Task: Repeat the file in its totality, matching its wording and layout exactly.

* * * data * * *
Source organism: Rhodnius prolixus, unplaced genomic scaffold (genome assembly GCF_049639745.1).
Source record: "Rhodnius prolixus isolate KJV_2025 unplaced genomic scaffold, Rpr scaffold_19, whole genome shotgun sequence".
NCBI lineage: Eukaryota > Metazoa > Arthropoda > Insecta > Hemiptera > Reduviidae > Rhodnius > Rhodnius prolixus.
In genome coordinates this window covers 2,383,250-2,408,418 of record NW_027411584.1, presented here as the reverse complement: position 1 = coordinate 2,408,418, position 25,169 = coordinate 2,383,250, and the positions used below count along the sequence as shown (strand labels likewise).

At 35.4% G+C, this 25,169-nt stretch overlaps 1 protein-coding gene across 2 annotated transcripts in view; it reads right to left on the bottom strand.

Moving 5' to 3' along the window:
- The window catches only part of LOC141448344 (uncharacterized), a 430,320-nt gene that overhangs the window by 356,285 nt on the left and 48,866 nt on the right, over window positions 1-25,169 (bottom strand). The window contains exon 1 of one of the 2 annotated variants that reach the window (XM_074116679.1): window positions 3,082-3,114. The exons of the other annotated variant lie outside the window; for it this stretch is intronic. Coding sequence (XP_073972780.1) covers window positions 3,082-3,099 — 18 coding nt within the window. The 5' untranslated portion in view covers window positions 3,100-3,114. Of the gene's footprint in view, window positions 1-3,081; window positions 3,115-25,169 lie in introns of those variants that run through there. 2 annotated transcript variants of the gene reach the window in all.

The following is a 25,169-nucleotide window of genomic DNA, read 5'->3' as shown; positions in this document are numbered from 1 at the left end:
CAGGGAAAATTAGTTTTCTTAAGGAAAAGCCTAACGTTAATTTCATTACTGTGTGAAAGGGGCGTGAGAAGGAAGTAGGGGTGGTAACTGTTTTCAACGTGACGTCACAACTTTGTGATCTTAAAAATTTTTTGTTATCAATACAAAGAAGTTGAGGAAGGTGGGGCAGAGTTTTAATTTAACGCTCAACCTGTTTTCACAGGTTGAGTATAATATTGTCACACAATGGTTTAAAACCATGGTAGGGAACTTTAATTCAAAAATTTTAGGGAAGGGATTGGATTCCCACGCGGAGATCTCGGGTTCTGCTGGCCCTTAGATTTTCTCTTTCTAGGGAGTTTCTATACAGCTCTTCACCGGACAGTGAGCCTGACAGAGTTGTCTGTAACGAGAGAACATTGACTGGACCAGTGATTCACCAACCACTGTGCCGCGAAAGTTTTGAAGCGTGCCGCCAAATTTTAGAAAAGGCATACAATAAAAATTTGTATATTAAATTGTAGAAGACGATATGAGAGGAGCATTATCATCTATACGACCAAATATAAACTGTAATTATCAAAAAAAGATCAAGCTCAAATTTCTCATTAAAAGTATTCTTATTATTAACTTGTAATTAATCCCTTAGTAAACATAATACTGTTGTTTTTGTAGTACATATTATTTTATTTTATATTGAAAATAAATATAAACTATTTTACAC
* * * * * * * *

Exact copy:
Source organism: Rhodnius prolixus, unplaced genomic scaffold (genome assembly GCF_049639745.1).
Source record: "Rhodnius prolixus isolate KJV_2025 unplaced genomic scaffold, Rpr scaffold_19, whole genome shotgun sequence".
NCBI lineage: Eukaryota > Metazoa > Arthropoda > Insecta > Hemiptera > Reduviidae > Rhodnius > Rhodnius prolixus.
In genome coordinates this window covers 2,383,250-2,408,418 of record NW_027411584.1, presented here as the reverse complement: position 1 = coordinate 2,408,418, position 25,169 = coordinate 2,383,250, and the positions used below count along the sequence as shown (strand labels likewise).

At 35.4% G+C, this 25,169-nt stretch overlaps 1 protein-coding gene across 2 annotated transcripts in view; it reads right to left on the bottom strand.

Moving 5' to 3' along the window:
- The window catches only part of LOC141448344 (uncharacterized), a 430,320-nt gene that overhangs the window by 356,285 nt on the left and 48,866 nt on the right, over window positions 1-25,169 (bottom strand). The window contains exon 1 of one of the 2 annotated variants that reach the window (XM_074116679.1): window positions 3,082-3,114. The exons of the other annotated variant lie outside the window; for it this stretch is intronic. Coding sequence (XP_073972780.1) covers window positions 3,082-3,099 — 18 coding nt within the window. The 5' untranslated portion in view covers window positions 3,100-3,114. Of the gene's footprint in view, window positions 1-3,081; window positions 3,115-25,169 lie in introns of those variants that run through there. 2 annotated transcript variants of the gene reach the window in all.

The following is a 25,169-nucleotide window of genomic DNA, read 5'->3' as shown; positions in this document are numbered from 1 at the left end:
CAGGGAAAATTAGTTTTCTTAAGGAAAAGCCTAACGTTAATTTCATTACTGTGTGAAAGGGGCGTGAGAAGGAAGTAGGGGTGGTAACTGTTTTCAACGTGACGTCACAACTTTGTGATCTTAAAAATTTTTTGTTATCAATACAAAGAAGTTGAGGAAGGTGGGGCAGAGTTTTAATTTAACGCTCAACCTGTTTTCACAGGTTGAGTATAATATTGTCACACAATGGTTTAAAACCATGGTAGGGAACTTTAATTCAAAAATTTTAGGGAAGGGATTGGATTCCCACGCGGAGATCTCGGGTTCTGCTGGCCCTTAGATTTTCTCTTTCTAGGGAGTTTCTATACAGCTCTTCACCGGACAGTGAGCCTGACAGAGTTGTCTGTAACGAGAGAACATTGACTGGACCAGTGATTCACCAACCACTGTGCCGCGAAAGTTTTGAAGCGTGCCGCCAAATTTTAGAAAAGGCATACAATAAAAATTTGTATATTAAATTGTAGAAGACGATATGAGAGGAGCATTATCATCTATACGACCAAATATAAACTGTAATTATCAAAAAAAGATCAAGCTCAAATTTCTCATTAAAAGTATTCTTATTATTAACTTGTAATTAATCCCTTAGTAAACATAATACTGTTGTTTTTGTAGTACATATTATTTTATTTTATATTGAAAATAAATATAAACTATTTTACAC